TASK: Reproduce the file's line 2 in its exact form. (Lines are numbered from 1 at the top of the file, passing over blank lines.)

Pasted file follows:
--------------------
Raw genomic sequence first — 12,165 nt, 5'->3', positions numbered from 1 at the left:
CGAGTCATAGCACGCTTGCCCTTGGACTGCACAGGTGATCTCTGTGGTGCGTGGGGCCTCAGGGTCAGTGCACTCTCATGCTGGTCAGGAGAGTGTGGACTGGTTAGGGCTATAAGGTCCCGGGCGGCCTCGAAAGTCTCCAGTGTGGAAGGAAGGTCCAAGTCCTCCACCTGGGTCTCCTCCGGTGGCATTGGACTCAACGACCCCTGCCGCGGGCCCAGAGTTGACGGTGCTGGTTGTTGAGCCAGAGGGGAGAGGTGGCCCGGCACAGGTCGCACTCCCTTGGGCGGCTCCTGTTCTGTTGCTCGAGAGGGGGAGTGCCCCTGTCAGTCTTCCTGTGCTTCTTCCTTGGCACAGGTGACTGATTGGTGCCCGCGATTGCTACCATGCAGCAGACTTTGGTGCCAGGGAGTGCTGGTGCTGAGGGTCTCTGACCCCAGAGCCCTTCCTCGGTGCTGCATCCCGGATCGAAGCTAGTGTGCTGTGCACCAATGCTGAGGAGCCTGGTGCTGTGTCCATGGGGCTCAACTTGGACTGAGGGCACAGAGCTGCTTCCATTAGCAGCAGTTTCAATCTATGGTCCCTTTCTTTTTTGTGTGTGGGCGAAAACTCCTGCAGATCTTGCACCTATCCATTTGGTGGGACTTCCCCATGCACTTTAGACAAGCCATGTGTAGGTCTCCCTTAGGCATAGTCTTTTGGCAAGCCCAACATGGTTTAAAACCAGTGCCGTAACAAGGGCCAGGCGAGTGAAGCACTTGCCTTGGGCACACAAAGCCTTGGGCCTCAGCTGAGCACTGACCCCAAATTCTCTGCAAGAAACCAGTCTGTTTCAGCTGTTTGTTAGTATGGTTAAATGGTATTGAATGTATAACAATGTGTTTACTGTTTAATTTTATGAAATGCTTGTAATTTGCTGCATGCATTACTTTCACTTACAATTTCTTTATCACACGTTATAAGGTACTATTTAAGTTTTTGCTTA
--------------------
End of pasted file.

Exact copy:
CGAGTCATAGCACGCTTGCCCTTGGACTGCACAGGTGATCTCTGTGGTGCGTGGGGCCTCAGGGTCAGTGCACTCTCATGCTGGTCAGGAGAGTGTGGACTGGTTAGGGCTATAAGGTCCCGGGCGGCCTCGAAAGTCTCCAGTGTGGAAGGAAGGTCCAAGTCCTCCACCTGGGTCTCCTCCGGTGGCATTGGACTCAACGACCCCTGCCGCGGGCCCAGAGTTGACGGTGCTGGTTGTTGAGCCAGAGGGGAGAGGTGGCCCGGCACAGGTCGCACTCCCTTGGGCGGCTCCTGTTCTGTTGCTCGAGAGGGGGAGTGCCCCTGTCAGTCTTCCTGTGCTTCTTCCTTGGCACAGGTGACTGATTGGTGCCCGCGATTGCTACCATGCAGCAGACTTTGGTGCCAGGGAGTGCTGGTGCTGAGGGTCTCTGACCCCAGAGCCCTTCCTCGGTGCTGCATCCCGGATCGAAGCTAGTGTGCTGTGCACCAATGCTGAGGAGCCTGGTGCTGTGTCCATGGGGCTCAACTTGGACTGAGGGCACAGAGCTGCTTCCATTAGCAGCAGTTTCAATCTATGGTCCCTTTCTTTTTTGTGTGTGGGCGAAAACTCCTGCAGATCTTGCACCTATCCATTTGGTGGGACTTCCCCATGCACTTTAGACAAGCCATGTGTAGGTCTCCCTTAGGCATAGTCTTTTGGCAAGCCCAACATGGTTTAAAACCAGTGCCGTAACAAGGGCCAGGCGAGTGAAGCACTTGCCTTGGGCACACAAAGCCTTGGGCCTCAGCTGAGCACTGACCCCAAATTCTCTGCAAGAAACCAGTCTGTTTCAGCTGTTTGTTAGTATGGTTAAATGGTATTGAATGTATAACAATGTGTTTACTGTTTAATTTTATGAAATGCTTGTAATTTGCTGCATGCATTACTTTCACTTACAATTTCTTTATCACACGTTATAAGGTACTATTTAAGTTTTTGCTTA